Answer to what ended the last ice age may be blowing in the winds, paper says
Scientists still puzzle over how Earth emerged from its last ice age, an event that ushered in a warmer climate and the birth of human civilization. In the geological blink of an eye, ice sheets in the northern hemisphere began to collapse and warming spread quickly to the south. Most scientists say that the trigger, at least initially, was an orbital shift that caused more sunlight to fall across Earth's northern half. But how did the south catch up so fast?
In a review paper published this week in the journal Science, a team of researchers look to a global shift in winds for the answer. They propose a chain of events that began with the melting of the large northern hemisphere ice sheets about 20,000 years ago. The melting ice sheets reconfigured the planet's wind belts, pushing warm air and seawater south, and pulling carbon dioxide from the deep ocean into the atmosphere, allowing the planet to heat even further. Their hypothesis makes use of climate data preserved in cave formations, polar ice cores and deep-sea sediments to describe how Earth finally thawed out.
"This paper pulls together several recent studies to explain how warming triggered in the north moves to the south, ending an ice age," said study co-author Bob Anderson, a geochemist at Columbia University's Lamont-Doherty Earth Observatory. "Finally, we have a clear picture of the global teleconnections in Earth's climate system that are active across many time scales. These same linkages that brought the earth out of the last ice age are active today, and they will almost certainly play a role in future climate change as well."
Earth regularly goes into an ice age every 100,000 years or so, as its orientation toward the sun shifts in what are called Milankovitch cycles. At the peak of the last ice age, about 20,000 years ago, with New York City and large parts of Europe and Asia buried under thick sheets of ice, Earth's orbit shifted. More summer sunlight began falling on the northern hemisphere, melting those massive ice sheets and sending icebergs and fresh water into the North Atlantic Ocean.
It may sound counterintuitive, but the paper says freshening of the North Atlantic triggered a series of cold spells in Greenland and northern Europe by shutting down the Gulf Stream current, which usually carries warm water north from the equator. Sea ice spread across the North Atlantic, bringing bitter cold winters to Europe and profoundly reshaping the planet's wind belts.
With the North Atlantic in a deep freeze, the tropical trade winds shifted south, bringing dry spells across much of Asia and rain to normally arid regions of Brazil. The displaced winds moved not only rain further south, but hot air and warm seawater, heating up the southern hemisphere.
The southern hemisphere westerly winds also shifted south, bringing warm air and seawater to the mid-latitudes. By about 18,000 years ago, mountain glaciers in South America and New Zealand started to melt as the displaced winds blew warm air their way. By 16,000 years ago, the glaciers had beaten a spectacular retreat. This shift in westerly winds would also amplify the warming in both hemispheres by resetting the planet's thermostat, as Anderson has proposed in an earlier study in Science. The displaced westerlies caused heavy mixing in the Southern Ocean around Antarctica, pumping dissolved carbon dioxide from the water into the air. Ice core records show that between 18,000 and 11,000 years ago atmospheric carbon dioxide levels rose from 185 parts per million to 265 parts per million. (Today levels are 393 parts per million, after a sustained rise during the industrial era.) The infusion of carbon dioxide came just as the planet's orientation was shifting, and summer sunlight to the northern hemisphere was declining, at about 11,000 years ago. The boost in carbon dioxide may have prevented Earth from falling into another ice age, the scientists say.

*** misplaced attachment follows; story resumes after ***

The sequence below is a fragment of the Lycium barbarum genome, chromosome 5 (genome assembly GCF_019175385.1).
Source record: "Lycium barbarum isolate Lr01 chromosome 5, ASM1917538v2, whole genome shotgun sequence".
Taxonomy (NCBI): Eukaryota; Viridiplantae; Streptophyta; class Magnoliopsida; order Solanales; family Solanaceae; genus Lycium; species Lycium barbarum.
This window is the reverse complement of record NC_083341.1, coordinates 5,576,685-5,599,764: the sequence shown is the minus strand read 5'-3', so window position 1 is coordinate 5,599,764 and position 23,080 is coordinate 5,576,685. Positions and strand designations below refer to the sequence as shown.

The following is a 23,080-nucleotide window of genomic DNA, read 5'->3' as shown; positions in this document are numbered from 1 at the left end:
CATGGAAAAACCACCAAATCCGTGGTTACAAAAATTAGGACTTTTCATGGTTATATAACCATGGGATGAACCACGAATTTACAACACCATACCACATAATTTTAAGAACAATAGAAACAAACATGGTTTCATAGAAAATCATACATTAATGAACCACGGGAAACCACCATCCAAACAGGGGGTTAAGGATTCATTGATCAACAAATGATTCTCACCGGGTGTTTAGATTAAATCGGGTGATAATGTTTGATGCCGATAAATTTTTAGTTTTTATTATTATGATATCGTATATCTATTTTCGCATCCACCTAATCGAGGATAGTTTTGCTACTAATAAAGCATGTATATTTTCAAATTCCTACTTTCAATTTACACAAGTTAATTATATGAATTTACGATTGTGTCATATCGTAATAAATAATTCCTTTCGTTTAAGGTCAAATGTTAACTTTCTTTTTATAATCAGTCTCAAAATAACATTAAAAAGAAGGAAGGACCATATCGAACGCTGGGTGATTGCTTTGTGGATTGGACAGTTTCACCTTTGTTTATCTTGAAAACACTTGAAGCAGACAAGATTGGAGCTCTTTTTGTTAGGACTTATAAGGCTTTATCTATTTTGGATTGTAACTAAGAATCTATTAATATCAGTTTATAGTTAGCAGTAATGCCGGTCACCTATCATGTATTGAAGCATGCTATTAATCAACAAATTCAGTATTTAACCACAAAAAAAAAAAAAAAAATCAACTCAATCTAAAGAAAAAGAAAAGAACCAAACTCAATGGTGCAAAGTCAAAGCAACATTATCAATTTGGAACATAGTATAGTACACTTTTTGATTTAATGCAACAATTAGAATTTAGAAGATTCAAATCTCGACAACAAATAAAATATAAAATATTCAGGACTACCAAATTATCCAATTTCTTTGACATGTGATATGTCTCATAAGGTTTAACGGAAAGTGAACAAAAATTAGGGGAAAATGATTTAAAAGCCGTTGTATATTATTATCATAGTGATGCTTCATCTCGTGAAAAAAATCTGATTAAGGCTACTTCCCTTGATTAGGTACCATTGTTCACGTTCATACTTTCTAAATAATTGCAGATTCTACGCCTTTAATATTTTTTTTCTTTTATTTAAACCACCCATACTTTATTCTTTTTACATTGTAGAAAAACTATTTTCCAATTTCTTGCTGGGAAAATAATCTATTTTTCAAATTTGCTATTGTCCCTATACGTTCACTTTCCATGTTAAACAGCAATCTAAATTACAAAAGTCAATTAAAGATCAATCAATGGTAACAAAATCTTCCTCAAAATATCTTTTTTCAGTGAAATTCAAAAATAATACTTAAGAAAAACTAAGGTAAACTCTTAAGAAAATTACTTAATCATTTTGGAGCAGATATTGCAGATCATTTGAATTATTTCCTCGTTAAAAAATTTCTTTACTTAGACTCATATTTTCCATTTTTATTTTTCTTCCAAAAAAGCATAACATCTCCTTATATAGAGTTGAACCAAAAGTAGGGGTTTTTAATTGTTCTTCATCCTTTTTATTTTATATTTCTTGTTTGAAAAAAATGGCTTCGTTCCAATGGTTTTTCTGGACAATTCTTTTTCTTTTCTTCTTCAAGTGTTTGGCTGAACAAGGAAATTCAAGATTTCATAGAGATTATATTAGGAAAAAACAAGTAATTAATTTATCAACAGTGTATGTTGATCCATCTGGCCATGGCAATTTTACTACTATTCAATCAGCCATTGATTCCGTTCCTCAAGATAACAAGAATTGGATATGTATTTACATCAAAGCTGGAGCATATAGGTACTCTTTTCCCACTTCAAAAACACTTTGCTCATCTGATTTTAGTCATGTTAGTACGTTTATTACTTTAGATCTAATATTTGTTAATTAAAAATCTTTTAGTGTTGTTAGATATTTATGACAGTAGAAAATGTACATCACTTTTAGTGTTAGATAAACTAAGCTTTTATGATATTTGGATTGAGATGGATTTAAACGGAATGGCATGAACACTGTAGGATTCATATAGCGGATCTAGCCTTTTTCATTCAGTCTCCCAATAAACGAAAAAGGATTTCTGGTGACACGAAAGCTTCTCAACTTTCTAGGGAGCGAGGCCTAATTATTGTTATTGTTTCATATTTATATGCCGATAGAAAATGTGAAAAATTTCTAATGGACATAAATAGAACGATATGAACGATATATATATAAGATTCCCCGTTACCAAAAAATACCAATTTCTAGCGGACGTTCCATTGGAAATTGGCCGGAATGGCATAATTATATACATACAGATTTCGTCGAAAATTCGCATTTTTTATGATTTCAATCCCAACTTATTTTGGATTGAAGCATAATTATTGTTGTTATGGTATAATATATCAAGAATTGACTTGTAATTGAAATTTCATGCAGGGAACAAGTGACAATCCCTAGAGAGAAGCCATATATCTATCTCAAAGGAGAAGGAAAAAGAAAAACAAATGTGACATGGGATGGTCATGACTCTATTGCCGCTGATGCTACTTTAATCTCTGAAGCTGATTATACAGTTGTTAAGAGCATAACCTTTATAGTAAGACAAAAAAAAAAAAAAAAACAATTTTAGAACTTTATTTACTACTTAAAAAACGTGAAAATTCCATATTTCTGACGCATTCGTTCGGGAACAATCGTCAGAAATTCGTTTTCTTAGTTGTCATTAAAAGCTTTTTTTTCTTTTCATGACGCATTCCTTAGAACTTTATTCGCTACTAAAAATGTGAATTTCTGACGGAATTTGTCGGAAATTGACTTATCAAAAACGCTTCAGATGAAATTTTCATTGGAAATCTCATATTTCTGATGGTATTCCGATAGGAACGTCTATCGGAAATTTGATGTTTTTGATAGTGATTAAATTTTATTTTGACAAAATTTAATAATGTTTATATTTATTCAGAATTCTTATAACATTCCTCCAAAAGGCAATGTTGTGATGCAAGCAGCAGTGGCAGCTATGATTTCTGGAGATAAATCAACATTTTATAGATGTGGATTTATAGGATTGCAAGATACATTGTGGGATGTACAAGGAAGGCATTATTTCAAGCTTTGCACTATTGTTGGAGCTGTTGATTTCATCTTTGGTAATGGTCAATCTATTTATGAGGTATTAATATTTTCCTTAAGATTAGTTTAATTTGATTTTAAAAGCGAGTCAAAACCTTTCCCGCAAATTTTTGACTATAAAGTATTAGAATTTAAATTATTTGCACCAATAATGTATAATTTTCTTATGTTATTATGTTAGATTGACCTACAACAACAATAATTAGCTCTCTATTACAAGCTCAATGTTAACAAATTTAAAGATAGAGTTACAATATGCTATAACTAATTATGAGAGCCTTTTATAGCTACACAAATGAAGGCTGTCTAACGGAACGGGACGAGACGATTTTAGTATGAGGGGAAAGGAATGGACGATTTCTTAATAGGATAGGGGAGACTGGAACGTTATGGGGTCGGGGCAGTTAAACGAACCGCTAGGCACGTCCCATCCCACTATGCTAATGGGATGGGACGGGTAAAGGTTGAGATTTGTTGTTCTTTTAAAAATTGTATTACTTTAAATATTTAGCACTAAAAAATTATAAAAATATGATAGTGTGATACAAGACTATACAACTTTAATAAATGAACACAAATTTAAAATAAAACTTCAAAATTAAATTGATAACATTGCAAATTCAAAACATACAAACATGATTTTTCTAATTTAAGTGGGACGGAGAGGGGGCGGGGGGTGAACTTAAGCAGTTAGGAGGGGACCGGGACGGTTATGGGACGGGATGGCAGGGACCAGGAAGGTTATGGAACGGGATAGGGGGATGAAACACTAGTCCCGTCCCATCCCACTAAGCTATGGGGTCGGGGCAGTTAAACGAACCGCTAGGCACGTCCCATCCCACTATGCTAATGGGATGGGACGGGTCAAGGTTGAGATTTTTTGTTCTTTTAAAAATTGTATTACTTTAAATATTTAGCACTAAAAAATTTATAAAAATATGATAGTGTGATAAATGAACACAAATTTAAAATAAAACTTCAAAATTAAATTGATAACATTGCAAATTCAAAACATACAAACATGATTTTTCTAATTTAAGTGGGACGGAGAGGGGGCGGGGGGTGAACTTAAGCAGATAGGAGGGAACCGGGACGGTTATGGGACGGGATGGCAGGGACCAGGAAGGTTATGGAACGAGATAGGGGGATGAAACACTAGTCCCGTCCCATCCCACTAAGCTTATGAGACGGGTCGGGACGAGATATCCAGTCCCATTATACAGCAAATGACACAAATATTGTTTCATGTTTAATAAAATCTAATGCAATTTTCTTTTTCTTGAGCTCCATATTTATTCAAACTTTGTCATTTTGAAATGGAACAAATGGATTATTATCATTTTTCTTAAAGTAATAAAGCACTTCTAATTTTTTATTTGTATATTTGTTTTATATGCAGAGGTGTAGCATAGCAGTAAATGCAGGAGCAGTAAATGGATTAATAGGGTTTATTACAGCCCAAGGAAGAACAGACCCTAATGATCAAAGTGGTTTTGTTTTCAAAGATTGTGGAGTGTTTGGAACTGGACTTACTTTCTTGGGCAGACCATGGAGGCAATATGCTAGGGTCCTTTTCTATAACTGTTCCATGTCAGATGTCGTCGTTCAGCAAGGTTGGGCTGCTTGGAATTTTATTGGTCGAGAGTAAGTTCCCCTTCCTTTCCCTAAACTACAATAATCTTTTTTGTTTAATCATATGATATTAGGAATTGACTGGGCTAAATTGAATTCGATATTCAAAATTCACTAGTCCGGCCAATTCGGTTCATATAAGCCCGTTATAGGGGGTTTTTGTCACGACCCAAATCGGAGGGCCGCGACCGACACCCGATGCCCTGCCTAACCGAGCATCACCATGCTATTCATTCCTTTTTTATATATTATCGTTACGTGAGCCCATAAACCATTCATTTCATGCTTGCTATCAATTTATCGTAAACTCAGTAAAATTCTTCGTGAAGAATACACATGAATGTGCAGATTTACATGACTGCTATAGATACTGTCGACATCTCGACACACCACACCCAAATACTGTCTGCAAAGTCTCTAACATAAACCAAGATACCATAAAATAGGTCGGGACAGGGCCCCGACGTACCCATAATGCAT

"It's the great global warming of all time," said the study's lead author, George Denton, a glaciologist at the University of Maine, and an adjunct scientist at Lamont. "We're trying to answer the puzzle: why does the Earth, when it appears so firmly in the grip of an ice age, start to warm?"
Scientists have long suspected that carbon dioxide played a major role in the last ice age but have had trouble explaining the early warming in the southern hemisphere, where glaciers in Patagonia and New Zealand were melting before carbon dioxide levels rose significantly. Some scientists suggest that a change in ocean currents, triggered by the freshening of the North Atlantic, caused this early warming. But computer models using ocean circulation to explain the rapid warming in the south have been unable to recreate the large temperature jumps seen in the paleoclimate record. Now, with the evidence for shifting southern hemisphere westerlies, the rapid warming is readily explained.
Richard Alley, a glaciologist at Penn State University who was not involved in the study, called the hypothesis comprehensive and convincing. "This subject has long intrigued policy-makers, and although the issue in no way changes the very strong evidence that adding CO2 to the atmosphere has a warming effect, the inability of the scientific community to provide a complete explanation of the natural CO2 changes across ice-age cycles may have led some people to more broadly question climate science. Testing this hypothesis will be very interesting, to see whether it successfully "predicts" the observed timing of CO2 and temperature changes in the south."
Provided by Columbia University